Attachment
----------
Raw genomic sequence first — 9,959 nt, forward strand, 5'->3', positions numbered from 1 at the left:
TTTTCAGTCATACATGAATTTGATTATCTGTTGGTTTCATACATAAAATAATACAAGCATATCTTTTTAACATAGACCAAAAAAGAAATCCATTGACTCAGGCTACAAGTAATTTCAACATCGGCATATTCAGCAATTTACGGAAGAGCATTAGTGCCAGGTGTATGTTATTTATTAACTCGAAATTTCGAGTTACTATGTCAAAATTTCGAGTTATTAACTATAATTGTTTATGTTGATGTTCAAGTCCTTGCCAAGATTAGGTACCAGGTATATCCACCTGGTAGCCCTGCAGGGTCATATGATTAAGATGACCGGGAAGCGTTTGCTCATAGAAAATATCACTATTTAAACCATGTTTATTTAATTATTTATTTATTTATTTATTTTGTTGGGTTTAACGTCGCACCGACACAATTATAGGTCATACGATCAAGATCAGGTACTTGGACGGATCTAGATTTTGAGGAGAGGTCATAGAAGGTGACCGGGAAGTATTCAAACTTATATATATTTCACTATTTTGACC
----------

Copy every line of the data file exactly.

Raw genomic sequence first — 9,959 nt, forward strand, 5'->3', positions numbered from 1 at the left:
TTTTCAGTCATACATGAATTTGATTATCTGTTGGTTTCATACATAAAATAATACAAGCATATCTTTTTAACATAGACCAAAAAAGAAATCCATTGACTCAGGCTACAAGTAATTTCAACATCGGCATATTCAGCAATTTACGGAAGAGCATTAGTGCCAGGTGTATGTTATTTATTAACTCGAAATTTCGAGTTACTATGTCAAAATTTCGAGTTATTAACTATAATTGTTTATGTTGATGTTCAAGTCCTTGCCAAGATTAGGTACCAGGTATATCCACCTGGTAGCCCTGCAGGGTCATATGATTAAGATGACCGGGAAGCGTTTGCTCATAGAAAATATCACTATTTAAACCATGTTTATTTAATTATTTATTTATTTATTTATTTTGTTGGGTTTAACGTCGCACCGACACAATTATAGGTCATACGATCAAGATCAGGTACTTGGACGGATCTAGATTTTGAGGAGAGGTCATAGAAGGTGACCGGGAAGTATTCAAACTTATATATATTTCACTATTTTGACC